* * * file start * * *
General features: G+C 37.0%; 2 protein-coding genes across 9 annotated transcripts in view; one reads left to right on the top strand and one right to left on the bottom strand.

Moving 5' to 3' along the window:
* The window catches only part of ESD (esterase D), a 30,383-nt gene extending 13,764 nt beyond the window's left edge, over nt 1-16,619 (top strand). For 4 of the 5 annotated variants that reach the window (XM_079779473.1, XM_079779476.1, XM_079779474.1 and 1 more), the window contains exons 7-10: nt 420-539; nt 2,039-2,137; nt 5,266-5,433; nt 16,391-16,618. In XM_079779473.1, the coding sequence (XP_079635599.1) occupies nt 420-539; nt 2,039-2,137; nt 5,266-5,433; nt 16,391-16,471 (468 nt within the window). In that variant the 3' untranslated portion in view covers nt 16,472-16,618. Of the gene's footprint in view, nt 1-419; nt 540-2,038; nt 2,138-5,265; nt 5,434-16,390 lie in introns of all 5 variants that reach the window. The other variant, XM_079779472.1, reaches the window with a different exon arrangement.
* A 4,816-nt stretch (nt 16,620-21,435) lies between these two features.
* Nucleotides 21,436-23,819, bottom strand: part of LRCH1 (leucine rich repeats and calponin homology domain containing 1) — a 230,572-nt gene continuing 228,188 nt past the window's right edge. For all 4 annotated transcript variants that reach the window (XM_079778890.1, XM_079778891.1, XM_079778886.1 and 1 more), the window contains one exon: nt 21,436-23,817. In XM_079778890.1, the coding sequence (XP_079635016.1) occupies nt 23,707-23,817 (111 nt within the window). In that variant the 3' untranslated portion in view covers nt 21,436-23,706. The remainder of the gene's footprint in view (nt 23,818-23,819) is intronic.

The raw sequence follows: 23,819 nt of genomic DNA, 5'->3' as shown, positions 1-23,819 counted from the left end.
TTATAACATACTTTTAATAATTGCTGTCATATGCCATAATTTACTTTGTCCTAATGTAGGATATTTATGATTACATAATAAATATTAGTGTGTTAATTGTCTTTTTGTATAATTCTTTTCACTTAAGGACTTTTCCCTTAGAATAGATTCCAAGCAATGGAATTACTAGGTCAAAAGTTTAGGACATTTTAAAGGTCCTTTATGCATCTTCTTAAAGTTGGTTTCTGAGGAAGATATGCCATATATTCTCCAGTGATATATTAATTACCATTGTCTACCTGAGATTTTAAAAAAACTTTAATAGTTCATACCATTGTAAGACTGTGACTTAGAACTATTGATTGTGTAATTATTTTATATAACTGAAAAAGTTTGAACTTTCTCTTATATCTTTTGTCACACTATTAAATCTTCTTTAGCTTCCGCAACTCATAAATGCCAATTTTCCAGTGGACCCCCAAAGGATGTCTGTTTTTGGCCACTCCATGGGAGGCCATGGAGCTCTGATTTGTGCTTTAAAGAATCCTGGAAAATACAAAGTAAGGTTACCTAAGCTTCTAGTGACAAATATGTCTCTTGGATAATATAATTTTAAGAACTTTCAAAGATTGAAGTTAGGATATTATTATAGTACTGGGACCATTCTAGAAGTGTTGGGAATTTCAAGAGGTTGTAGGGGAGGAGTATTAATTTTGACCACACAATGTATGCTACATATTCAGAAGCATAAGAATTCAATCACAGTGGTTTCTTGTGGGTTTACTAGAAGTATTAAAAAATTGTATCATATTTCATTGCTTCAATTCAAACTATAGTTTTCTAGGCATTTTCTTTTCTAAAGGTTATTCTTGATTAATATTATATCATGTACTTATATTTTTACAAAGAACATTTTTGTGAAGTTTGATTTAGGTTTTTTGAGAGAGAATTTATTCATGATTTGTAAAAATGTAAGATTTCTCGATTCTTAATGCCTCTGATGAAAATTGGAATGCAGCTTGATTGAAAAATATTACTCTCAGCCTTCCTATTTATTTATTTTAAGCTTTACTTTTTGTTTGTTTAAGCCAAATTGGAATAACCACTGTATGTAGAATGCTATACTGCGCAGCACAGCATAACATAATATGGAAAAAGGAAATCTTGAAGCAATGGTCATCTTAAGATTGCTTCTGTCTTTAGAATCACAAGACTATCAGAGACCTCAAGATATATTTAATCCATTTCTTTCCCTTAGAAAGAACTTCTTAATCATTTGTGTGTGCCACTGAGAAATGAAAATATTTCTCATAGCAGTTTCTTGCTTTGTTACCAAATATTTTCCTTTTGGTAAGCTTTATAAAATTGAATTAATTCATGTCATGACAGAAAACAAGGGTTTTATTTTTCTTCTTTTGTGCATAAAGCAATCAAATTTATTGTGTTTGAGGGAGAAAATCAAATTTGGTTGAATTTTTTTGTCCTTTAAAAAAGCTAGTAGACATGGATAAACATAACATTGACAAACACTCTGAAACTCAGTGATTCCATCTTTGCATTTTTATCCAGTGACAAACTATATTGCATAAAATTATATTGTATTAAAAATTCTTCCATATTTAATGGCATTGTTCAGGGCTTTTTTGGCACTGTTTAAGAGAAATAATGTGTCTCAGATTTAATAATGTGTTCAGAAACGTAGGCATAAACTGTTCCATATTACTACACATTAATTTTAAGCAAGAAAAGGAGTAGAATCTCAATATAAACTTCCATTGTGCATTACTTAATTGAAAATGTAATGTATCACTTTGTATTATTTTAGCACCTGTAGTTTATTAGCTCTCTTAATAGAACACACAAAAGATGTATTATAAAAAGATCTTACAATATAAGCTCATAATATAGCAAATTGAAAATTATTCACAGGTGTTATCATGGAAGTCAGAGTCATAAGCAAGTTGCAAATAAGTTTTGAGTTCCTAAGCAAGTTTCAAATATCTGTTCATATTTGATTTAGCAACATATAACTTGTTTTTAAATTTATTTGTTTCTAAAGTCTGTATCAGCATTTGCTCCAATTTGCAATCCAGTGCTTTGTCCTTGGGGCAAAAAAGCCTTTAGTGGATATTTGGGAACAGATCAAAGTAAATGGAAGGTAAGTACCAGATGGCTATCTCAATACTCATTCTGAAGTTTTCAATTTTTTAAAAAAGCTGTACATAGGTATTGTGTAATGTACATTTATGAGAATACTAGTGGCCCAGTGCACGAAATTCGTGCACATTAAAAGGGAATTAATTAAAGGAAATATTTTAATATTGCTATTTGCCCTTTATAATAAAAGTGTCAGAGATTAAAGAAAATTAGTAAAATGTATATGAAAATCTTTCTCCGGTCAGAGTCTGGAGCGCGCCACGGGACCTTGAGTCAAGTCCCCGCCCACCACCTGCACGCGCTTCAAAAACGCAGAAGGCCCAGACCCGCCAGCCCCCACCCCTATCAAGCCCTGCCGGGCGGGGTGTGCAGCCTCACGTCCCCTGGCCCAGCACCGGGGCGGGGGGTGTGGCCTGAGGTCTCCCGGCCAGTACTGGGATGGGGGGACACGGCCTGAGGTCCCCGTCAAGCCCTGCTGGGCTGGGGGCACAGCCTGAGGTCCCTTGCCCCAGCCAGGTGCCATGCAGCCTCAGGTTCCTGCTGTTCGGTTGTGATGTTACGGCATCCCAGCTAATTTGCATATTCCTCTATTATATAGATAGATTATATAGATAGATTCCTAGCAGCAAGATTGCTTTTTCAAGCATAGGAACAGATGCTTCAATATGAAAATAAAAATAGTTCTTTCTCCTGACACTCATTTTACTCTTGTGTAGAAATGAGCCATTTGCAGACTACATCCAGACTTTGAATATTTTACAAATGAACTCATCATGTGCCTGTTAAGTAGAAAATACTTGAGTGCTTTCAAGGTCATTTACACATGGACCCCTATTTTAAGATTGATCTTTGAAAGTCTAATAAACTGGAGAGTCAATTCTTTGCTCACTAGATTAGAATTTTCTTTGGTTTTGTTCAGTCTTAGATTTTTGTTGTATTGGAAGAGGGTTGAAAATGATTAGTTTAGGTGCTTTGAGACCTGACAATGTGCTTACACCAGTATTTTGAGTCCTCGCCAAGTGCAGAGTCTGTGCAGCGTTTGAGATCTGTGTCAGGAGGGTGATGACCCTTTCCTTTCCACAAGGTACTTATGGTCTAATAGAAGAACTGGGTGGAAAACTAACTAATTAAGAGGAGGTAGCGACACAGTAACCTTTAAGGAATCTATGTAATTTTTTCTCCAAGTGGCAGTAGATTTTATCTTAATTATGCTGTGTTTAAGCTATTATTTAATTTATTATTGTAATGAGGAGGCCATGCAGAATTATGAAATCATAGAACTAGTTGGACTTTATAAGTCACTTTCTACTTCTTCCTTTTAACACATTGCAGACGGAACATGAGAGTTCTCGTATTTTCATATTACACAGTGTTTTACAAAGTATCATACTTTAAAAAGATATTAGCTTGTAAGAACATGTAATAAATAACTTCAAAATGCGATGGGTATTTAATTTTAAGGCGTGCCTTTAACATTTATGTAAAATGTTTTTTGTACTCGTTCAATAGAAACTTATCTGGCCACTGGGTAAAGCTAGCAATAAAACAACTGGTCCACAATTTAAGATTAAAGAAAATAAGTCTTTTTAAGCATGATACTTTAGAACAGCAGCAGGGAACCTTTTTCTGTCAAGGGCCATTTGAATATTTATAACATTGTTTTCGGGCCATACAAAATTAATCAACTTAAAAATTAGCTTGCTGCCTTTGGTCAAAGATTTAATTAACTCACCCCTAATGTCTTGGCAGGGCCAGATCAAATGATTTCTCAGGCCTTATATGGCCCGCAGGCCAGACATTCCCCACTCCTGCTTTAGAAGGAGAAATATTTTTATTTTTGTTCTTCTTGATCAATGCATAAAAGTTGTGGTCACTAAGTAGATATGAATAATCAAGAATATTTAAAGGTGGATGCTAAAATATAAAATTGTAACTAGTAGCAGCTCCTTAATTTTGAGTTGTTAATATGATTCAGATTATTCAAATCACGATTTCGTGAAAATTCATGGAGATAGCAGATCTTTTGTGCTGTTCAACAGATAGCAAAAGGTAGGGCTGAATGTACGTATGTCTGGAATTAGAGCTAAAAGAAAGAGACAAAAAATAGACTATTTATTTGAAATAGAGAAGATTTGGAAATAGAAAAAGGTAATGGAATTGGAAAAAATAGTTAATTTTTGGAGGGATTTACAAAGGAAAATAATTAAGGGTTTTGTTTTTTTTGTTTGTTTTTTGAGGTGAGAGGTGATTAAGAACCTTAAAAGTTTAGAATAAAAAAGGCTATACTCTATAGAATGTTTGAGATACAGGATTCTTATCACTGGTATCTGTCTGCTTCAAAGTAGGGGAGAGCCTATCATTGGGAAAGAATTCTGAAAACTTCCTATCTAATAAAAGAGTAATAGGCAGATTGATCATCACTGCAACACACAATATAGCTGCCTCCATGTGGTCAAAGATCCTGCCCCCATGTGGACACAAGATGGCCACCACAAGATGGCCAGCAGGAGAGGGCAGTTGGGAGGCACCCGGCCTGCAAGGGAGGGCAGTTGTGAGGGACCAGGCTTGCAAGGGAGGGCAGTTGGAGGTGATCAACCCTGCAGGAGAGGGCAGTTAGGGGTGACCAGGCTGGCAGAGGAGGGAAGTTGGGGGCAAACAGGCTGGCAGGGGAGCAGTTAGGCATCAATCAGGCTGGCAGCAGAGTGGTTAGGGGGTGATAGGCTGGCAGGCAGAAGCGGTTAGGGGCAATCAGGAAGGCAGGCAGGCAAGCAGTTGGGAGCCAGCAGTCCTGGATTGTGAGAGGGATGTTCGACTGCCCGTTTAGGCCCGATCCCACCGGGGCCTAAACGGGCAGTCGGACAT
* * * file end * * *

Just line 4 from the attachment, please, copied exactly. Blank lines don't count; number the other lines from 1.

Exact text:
* A 4,816-nt stretch (nt 16,620-21,435) lies between these two features.